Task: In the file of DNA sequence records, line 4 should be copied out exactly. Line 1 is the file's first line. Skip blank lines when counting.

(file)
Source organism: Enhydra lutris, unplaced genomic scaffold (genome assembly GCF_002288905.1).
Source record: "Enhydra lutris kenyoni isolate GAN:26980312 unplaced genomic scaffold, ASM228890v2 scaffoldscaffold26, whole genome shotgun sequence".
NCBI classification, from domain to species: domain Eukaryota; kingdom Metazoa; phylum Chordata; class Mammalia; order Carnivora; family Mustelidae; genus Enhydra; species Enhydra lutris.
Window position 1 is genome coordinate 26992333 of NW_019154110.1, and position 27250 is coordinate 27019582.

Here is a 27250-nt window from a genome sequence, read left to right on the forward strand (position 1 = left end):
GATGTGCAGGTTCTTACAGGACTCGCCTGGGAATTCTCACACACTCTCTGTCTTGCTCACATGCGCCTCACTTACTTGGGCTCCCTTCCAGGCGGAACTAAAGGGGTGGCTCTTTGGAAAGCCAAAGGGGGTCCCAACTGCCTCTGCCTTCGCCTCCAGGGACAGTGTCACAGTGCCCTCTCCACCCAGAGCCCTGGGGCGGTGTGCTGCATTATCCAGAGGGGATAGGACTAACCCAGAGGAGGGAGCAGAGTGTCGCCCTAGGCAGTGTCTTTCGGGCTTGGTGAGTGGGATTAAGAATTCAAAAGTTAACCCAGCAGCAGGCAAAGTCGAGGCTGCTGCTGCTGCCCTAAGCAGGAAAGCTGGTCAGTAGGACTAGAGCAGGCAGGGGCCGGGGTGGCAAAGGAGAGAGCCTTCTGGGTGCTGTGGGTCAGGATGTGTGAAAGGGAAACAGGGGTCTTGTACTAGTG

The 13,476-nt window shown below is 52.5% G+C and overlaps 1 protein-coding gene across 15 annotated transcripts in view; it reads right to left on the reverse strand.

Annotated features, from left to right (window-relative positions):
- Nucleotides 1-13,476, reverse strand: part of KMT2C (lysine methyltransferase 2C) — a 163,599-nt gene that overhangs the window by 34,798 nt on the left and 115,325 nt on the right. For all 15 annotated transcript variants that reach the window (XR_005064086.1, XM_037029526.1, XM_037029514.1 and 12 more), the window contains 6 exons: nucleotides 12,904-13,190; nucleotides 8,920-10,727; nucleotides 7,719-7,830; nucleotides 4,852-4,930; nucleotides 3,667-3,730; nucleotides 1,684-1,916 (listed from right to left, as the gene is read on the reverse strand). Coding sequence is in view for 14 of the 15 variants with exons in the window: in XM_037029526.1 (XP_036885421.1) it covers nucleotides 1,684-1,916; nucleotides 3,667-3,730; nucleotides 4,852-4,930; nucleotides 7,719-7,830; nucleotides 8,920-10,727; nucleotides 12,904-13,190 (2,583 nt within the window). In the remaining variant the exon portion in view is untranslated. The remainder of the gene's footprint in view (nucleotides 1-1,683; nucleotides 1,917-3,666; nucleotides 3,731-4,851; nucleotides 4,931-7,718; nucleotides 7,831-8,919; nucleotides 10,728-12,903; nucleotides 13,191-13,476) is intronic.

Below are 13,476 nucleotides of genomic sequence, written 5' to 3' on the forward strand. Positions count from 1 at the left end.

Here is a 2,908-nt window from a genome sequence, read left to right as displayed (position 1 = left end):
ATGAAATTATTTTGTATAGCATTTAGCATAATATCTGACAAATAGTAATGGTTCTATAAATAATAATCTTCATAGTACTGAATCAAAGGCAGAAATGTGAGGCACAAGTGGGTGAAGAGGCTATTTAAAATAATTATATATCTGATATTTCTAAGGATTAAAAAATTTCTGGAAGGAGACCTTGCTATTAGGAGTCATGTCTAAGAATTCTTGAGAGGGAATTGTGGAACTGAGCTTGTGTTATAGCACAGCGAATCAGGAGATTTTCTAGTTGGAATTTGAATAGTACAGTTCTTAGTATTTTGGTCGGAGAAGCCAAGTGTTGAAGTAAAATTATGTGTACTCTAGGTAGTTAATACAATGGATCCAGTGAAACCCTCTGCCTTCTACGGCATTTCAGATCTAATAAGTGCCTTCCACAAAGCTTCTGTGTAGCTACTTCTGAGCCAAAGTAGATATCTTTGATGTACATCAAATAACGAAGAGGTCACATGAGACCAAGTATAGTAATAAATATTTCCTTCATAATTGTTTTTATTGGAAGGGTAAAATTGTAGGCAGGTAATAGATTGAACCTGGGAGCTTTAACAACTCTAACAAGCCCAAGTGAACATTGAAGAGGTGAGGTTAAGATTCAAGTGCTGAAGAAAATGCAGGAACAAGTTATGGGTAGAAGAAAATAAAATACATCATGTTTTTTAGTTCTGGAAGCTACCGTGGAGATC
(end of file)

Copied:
Window position 1 is genome coordinate 26992333 of NW_019154110.1, and position 27250 is coordinate 27019582.